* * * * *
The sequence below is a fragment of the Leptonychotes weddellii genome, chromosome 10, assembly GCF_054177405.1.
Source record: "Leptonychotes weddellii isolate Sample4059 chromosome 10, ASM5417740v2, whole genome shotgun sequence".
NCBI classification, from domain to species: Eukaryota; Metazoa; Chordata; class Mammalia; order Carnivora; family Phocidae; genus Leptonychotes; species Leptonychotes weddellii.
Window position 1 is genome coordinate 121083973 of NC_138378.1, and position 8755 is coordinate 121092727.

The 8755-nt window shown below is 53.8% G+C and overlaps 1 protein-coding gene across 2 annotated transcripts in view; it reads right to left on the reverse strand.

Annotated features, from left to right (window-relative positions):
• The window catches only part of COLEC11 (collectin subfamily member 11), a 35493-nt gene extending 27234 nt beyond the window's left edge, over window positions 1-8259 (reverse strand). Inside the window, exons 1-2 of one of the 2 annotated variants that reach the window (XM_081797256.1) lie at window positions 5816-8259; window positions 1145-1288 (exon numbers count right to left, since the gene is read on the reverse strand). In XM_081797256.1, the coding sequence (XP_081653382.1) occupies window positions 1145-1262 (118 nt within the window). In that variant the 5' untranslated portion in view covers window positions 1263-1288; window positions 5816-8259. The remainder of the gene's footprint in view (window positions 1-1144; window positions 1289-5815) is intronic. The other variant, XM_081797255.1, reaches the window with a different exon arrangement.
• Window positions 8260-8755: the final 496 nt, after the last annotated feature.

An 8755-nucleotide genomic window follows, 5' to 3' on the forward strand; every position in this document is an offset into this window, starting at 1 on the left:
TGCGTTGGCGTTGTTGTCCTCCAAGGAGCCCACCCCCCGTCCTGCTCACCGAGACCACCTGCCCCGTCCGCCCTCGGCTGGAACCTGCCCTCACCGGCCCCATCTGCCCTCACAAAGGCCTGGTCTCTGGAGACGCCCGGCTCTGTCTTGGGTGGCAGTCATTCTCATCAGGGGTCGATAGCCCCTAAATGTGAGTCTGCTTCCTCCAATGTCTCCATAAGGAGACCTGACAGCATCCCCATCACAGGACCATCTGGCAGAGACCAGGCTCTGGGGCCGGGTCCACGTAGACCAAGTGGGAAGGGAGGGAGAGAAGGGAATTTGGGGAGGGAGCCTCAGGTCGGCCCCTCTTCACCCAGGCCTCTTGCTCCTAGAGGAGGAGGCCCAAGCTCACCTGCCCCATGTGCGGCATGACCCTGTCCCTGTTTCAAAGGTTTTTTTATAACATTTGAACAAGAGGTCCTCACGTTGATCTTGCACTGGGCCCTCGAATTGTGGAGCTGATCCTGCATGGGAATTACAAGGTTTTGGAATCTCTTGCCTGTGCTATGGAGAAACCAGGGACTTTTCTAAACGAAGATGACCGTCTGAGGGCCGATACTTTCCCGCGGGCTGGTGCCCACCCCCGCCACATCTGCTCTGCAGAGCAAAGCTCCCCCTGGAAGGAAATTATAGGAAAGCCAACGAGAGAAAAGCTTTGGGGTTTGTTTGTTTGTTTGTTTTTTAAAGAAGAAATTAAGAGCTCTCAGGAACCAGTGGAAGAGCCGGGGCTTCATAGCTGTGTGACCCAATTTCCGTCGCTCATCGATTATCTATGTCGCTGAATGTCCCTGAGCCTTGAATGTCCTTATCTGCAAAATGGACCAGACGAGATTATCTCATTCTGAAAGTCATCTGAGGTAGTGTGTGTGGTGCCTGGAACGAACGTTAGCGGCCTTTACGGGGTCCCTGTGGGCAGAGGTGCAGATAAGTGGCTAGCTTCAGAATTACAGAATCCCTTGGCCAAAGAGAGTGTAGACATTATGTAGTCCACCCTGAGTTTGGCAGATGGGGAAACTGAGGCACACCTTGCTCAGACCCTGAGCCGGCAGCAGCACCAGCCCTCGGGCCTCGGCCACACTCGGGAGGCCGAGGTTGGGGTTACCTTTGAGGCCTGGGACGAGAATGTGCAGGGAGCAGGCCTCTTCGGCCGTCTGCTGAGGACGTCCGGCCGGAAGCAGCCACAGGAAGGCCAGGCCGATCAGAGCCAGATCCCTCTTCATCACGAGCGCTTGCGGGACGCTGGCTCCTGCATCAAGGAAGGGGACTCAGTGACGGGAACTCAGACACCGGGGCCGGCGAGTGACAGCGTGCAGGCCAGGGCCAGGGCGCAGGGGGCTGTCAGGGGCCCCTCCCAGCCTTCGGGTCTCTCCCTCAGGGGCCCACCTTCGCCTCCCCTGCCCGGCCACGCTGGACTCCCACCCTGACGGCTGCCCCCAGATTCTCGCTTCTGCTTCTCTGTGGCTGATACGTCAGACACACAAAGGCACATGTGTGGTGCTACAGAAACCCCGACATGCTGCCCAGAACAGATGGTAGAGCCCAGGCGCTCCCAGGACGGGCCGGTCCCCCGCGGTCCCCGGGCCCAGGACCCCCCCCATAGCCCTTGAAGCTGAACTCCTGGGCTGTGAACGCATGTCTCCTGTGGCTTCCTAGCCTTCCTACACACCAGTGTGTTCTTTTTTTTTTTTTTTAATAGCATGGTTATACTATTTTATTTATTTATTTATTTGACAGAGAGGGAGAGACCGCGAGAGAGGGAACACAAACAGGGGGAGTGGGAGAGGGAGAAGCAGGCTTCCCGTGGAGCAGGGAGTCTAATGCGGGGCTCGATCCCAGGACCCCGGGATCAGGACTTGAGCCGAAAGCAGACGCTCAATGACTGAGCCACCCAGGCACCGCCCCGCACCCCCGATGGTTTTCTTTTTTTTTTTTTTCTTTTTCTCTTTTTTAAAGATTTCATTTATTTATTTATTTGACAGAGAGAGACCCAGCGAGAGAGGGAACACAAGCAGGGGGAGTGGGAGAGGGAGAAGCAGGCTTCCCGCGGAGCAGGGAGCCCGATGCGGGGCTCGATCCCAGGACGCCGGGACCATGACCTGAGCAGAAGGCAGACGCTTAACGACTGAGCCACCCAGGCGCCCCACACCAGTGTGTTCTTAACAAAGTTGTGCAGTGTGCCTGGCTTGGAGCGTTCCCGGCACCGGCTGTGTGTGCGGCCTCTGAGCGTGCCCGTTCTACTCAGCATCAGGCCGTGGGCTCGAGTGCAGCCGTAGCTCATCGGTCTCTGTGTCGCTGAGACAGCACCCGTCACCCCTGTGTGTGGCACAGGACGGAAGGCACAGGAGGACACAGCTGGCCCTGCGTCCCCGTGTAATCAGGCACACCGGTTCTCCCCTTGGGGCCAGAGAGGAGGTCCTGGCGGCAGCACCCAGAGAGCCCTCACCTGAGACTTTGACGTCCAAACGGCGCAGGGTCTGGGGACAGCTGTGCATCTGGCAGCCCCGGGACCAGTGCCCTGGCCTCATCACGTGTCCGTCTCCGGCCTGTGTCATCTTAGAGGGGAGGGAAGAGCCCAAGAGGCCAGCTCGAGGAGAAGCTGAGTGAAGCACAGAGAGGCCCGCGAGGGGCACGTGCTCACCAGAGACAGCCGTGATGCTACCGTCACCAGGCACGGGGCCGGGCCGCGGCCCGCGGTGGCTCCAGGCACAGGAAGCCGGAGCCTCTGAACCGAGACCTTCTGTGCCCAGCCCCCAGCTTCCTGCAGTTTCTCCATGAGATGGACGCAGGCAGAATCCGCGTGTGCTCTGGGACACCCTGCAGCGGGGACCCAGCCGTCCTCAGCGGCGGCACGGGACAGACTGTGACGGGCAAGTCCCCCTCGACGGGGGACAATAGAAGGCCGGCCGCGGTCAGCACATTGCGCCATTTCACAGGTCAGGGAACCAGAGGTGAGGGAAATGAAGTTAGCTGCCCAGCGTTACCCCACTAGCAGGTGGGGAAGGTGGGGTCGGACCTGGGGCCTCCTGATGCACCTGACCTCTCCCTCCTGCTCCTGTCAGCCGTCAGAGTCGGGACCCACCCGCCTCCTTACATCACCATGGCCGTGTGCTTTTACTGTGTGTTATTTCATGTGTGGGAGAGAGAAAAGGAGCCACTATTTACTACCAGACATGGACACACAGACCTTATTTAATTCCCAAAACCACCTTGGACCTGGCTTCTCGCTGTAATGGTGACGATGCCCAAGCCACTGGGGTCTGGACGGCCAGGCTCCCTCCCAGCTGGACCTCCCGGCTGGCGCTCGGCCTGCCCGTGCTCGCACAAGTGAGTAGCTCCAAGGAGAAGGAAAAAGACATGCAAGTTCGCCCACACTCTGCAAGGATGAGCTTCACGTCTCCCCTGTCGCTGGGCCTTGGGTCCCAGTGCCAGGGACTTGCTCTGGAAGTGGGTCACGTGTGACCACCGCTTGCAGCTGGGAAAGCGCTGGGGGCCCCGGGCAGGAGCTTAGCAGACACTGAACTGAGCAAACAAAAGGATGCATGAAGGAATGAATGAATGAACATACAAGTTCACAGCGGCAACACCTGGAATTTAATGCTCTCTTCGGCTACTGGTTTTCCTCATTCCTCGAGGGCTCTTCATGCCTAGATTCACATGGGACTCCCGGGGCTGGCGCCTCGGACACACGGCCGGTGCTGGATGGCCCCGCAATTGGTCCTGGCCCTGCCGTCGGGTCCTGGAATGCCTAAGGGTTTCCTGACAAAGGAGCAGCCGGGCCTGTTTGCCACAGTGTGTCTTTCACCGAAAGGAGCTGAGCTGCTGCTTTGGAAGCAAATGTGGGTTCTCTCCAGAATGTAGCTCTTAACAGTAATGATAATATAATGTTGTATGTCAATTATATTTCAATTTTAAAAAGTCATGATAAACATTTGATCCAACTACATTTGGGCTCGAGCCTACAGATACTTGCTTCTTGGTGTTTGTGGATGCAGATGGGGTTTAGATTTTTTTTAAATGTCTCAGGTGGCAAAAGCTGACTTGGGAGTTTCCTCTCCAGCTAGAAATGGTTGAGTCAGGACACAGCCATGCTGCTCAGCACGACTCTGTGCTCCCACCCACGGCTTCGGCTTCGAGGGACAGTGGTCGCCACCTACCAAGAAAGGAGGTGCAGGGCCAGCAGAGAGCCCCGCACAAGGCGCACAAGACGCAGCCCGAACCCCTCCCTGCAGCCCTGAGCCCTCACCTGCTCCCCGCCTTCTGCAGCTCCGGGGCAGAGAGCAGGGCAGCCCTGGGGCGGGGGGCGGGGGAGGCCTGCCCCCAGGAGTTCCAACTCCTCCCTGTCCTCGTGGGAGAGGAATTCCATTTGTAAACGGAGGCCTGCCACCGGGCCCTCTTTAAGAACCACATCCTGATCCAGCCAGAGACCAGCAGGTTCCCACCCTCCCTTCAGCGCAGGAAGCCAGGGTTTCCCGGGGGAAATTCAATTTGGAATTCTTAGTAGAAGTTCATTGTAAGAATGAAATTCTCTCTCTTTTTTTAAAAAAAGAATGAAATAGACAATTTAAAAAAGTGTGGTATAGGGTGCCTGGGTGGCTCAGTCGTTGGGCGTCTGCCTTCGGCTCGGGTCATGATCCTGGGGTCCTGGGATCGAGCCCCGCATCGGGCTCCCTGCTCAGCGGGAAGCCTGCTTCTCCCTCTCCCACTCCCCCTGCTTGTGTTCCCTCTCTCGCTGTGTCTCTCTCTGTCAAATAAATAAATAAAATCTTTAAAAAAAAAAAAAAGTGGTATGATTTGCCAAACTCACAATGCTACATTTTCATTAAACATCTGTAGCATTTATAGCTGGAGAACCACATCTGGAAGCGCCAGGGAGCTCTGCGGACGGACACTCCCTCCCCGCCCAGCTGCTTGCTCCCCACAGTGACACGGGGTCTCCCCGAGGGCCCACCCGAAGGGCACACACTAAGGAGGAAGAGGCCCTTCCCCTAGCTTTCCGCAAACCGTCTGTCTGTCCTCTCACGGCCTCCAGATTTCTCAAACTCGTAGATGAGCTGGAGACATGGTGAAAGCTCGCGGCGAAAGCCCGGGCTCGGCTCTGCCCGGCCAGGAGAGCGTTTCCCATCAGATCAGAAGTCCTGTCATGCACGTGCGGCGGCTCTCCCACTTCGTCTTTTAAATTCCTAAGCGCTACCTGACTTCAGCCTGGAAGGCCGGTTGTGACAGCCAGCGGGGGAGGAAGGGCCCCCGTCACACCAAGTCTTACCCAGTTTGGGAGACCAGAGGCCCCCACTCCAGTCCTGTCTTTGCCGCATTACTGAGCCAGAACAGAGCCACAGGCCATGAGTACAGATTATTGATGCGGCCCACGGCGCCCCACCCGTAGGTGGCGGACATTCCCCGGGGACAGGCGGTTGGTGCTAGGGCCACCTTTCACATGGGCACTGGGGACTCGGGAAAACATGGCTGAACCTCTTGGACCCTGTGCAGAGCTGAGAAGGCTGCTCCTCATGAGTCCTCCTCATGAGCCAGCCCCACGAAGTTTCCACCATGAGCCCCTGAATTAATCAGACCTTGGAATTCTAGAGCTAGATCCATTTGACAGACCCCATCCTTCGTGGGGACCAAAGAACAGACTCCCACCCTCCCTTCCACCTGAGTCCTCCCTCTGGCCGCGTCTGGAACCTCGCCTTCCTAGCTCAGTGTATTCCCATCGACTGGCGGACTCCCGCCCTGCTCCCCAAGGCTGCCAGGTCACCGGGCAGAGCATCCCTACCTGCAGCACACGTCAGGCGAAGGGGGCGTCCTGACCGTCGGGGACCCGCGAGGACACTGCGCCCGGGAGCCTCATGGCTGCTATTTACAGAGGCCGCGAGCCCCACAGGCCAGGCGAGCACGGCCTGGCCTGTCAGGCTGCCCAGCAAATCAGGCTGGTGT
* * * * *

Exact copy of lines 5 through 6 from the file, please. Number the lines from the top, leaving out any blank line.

The 8755-nt window shown below is 53.8% G+C and overlaps 1 protein-coding gene across 2 annotated transcripts in view; it reads right to left on the reverse strand.

Annotated features, from left to right (window-relative positions):